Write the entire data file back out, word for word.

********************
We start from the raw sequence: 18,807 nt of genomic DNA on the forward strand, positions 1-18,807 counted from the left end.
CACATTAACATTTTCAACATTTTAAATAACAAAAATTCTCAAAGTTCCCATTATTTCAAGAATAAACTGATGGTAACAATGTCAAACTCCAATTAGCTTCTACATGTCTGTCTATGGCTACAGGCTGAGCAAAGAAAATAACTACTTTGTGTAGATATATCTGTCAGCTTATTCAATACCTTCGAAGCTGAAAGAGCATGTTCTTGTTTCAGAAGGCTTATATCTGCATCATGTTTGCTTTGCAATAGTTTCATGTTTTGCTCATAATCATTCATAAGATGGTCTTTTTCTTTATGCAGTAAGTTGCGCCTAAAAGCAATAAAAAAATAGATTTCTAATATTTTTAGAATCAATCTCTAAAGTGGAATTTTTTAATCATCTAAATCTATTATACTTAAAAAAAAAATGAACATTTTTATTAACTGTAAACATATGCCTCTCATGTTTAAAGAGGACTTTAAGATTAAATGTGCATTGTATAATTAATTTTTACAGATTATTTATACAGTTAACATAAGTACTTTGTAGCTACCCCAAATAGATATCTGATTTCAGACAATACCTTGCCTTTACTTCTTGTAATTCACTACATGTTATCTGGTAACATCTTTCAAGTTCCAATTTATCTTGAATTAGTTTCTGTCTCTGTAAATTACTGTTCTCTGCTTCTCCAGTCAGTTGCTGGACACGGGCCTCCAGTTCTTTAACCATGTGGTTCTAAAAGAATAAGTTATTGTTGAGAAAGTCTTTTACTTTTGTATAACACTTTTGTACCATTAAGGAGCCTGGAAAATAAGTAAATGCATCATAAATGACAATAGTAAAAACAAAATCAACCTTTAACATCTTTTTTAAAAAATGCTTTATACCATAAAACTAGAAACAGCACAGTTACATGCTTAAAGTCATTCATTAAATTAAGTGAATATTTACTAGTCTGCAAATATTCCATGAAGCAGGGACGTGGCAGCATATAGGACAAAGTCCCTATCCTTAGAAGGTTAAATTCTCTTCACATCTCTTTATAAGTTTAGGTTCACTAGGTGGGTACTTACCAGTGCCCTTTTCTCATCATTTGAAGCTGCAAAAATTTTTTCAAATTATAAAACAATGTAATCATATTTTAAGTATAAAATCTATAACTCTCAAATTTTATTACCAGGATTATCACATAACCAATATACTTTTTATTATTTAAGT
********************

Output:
We start from the raw sequence: 18,807 nt of genomic DNA on the forward strand, positions 1-18,807 counted from the left end.
CACATTAACATTTTCAACATTTTAAATAACAAAAATTCTCAAAGTTCCCATTATTTCAAGAATAAACTGATGGTAACAATGTCAAACTCCAATTAGCTTCTACATGTCTGTCTATGGCTACAGGCTGAGCAAAGAAAATAACTACTTTGTGTAGATATATCTGTCAGCTTATTCAATACCTTCGAAGCTGAAAGAGCATGTTCTTGTTTCAGAAGGCTTATATCTGCATCATGTTTGCTTTGCAATAGTTTCATGTTTTGCTCATAATCATTCATAAGATGGTCTTTTTCTTTATGCAGTAAGTTGCGCCTAAAAGCAATAAAAAAATAGATTTCTAATATTTTTAGAATCAATCTCTAAAGTGGAATTTTTTAATCATCTAAATCTATTATACTTAAAAAAAAAATGAACATTTTTATTAACTGTAAACATATGCCTCTCATGTTTAAAGAGGACTTTAAGATTAAATGTGCATTGTATAATTAATTTTTACAGATTATTTATACAGTTAACATAAGTACTTTGTAGCTACCCCAAATAGATATCTGATTTCAGACAATACCTTGCCTTTACTTCTTGTAATTCACTACATGTTATCTGGTAACATCTTTCAAGTTCCAATTTATCTTGAATTAGTTTCTGTCTCTGTAAATTACTGTTCTCTGCTTCTCCAGTCAGTTGCTGGACACGGGCCTCCAGTTCTTTAACCATGTGGTTCTAAAAGAATAAGTTATTGTTGAGAAAGTCTTTTACTTTTGTATAACACTTTTGTACCATTAAGGAGCCTGGAAAATAAGTAAATGCATCATAAATGACAATAGTAAAAACAAAATCAACCTTTAACATCTTTTTTAAAAAATGCTTTATACCATAAAACTAGAAACAGCACAGTTACATGCTTAAAGTCATTCATTAAATTAAGTGAATATTTACTAGTCTGCAAATATTCCATGAAGCAGGGACGTGGCAGCATATAGGACAAAGTCCCTATCCTTAGAAGGTTAAATTCTCTTCACATCTCTTTATAAGTTTAGGTTCACTAGGTGGGTACTTACCAGTGCCCTTTTCTCATCATTTGAAGCTGCAAAAATTTTTTCAAATTATAAAACAATGTAATCATATTTTAAGTATAAAATCTATAACTCTCAAATTTTATTACCAGGATTATCACATAACCAATATACTTTTTATTATTTAAGT